By Tara V. Kohlenberg — A 90th birthday is an event well worth celebrating. My beautiful friend was born in 1933, the same year as Willie Nelson and Carol Burnett. It was the worst year of the Great Depression, when twenty-five percent of the labor force was unemployed, the U.S.
By Keva Hoffmann Boardman — Created by Augustus Koch in 1881, the “Birds Eye View of New Braunfels” is so much more than just an etching of early New Braunfels. An aerial view of the city lying nestled between the rise of the Balcones Escarpment and the black dirt
By Myra Lee Adams Goff — The year is 1849, just five years after the first emigrants arrived on the Texas coast. Hermann Seele has been invited to spend December 26th with Pastor L.C. Ervendberg, his wife Luise, their five children, and the 19 orphans left parentless by the devastating immigration
By Myra Lee Adams Goff — Historically, the first July 4th celebration in New Braunfels goes back to 1846. The emigrants had arrived only three months earlier on March 21, 1845, when Texas was still the Republic of Texas. Now, in 1846 they could celebrate the national festival commemorating the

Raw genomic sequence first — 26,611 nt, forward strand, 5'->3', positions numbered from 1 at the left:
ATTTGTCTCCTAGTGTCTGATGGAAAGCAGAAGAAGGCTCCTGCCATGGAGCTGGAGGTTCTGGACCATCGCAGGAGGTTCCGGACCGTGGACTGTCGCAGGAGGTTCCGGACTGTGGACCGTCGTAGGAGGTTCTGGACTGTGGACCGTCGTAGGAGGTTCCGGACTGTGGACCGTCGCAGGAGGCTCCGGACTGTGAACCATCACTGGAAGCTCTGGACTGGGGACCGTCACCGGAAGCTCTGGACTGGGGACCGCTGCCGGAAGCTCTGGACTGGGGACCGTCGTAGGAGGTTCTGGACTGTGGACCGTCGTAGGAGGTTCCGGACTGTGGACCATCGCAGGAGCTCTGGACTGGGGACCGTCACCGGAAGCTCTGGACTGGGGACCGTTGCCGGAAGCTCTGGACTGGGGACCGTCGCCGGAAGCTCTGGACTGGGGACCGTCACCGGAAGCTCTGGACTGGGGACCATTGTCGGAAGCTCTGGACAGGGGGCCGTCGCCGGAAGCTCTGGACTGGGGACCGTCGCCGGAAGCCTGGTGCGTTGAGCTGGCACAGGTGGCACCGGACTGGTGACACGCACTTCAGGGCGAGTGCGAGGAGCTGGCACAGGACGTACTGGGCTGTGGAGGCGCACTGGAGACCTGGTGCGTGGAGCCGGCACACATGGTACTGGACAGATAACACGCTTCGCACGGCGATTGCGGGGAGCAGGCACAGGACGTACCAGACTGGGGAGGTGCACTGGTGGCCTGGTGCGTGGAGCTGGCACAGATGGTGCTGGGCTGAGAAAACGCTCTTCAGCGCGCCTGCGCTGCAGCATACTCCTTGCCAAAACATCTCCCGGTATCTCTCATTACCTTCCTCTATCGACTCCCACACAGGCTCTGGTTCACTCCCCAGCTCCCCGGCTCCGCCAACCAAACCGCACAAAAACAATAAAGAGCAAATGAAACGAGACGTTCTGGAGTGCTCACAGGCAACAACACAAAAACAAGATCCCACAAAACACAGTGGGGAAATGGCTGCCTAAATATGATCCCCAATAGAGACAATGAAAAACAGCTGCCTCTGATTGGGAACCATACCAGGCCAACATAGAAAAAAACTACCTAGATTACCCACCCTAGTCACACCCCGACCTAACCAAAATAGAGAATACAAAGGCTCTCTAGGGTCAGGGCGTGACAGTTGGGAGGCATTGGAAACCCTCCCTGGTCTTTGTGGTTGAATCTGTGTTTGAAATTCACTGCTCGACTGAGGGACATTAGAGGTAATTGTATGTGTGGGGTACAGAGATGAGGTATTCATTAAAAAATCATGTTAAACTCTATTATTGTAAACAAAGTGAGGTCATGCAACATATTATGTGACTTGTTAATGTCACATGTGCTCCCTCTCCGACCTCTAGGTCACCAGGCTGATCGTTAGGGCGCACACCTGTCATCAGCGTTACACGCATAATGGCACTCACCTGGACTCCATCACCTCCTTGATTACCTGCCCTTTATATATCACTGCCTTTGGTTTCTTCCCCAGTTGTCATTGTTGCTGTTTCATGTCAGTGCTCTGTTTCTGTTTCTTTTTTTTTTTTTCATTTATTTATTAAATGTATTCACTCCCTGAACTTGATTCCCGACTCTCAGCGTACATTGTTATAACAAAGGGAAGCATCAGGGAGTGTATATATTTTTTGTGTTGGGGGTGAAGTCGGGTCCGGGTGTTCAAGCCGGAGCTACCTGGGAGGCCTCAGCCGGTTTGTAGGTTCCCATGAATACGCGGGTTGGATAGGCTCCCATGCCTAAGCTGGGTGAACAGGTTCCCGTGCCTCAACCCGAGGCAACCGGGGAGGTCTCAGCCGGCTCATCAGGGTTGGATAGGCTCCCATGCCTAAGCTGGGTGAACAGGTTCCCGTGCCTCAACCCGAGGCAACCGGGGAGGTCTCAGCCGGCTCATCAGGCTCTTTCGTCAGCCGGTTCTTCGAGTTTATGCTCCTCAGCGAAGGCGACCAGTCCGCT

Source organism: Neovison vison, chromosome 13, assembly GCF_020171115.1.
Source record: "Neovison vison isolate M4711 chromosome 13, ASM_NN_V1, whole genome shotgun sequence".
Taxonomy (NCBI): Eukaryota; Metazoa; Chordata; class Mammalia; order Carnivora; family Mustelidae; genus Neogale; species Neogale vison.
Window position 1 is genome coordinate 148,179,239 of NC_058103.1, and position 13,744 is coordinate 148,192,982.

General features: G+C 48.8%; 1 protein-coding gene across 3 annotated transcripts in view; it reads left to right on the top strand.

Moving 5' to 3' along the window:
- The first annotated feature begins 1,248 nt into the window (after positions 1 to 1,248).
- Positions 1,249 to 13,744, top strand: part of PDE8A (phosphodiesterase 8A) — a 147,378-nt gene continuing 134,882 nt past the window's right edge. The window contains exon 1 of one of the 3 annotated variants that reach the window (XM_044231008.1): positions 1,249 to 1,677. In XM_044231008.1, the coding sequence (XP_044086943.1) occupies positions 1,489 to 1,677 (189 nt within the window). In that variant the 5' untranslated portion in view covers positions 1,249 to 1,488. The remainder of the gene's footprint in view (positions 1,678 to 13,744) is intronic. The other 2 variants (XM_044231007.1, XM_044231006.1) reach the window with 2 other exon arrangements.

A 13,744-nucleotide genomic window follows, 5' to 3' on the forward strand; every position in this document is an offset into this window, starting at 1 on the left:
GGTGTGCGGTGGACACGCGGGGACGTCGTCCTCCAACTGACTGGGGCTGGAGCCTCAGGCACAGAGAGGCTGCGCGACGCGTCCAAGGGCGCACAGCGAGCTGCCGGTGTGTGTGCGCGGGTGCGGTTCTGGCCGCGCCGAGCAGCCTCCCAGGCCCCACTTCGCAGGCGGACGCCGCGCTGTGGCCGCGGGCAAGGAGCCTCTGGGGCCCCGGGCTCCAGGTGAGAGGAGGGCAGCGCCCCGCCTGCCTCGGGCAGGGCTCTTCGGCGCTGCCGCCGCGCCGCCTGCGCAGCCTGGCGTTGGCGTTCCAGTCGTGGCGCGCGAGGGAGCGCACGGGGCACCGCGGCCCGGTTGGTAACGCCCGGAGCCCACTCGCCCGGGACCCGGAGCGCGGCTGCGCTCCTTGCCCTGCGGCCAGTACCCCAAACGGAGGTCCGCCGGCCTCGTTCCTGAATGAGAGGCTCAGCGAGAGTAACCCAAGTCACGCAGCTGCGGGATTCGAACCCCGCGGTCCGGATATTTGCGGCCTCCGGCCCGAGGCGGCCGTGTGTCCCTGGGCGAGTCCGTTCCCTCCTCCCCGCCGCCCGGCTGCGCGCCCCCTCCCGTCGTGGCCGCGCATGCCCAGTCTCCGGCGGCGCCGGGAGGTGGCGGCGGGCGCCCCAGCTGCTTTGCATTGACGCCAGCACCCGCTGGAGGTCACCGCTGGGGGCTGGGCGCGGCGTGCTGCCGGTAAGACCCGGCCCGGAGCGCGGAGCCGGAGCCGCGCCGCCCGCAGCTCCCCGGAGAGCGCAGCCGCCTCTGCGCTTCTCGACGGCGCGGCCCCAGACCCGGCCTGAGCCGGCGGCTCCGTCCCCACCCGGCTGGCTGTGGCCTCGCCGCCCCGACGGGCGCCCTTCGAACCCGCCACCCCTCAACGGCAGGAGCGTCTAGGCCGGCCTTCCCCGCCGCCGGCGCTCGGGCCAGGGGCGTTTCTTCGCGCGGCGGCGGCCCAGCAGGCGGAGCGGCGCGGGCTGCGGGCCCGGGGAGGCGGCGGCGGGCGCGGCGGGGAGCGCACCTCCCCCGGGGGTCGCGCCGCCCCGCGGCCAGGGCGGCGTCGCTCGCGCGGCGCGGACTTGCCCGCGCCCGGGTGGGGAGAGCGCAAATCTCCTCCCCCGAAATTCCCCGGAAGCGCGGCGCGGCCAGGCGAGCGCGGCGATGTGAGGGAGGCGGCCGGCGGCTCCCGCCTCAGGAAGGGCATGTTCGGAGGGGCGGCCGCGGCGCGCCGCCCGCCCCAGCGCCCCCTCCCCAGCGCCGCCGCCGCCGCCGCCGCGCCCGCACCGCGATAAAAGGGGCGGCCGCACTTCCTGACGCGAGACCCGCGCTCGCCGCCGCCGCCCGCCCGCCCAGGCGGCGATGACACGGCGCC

(Encore presentation — Originally appeared February 8, 2011) By Myra Lee Adams Goff Waggoners or Teamsters were important to early New Braunfels. They not only led the wagon trains of the early German settlers but they hauled freight to and from the frontier, especially the Gulf coast. G. Fred Oheim,
By Myra Lee Adams Goff — New Braunfels has an historic and active downtown. In order for that to happen, three things are necessary. First, the buildings themselves must be of lasting quality. Secondly, an active preservation philosophy must be prevalent. The third is to have creative successful business owners. We
The articles of the Verein zum Schutz detscher Einwandrer in Texas (also known as the Society of Noblemen or the Adelsverein) required that the spiritual needs of the immigrants were to be met. The calendar and customs of church life were an important part of the Germanic culture. After their
By Tara V. Kohlenberg — This past weekend I attended a reunion of my husband’s family. I don’t know everyone and I don’t know the family history, so I found myself gravitating to “the old ones.” They are the ones who know the names of the faces in photos from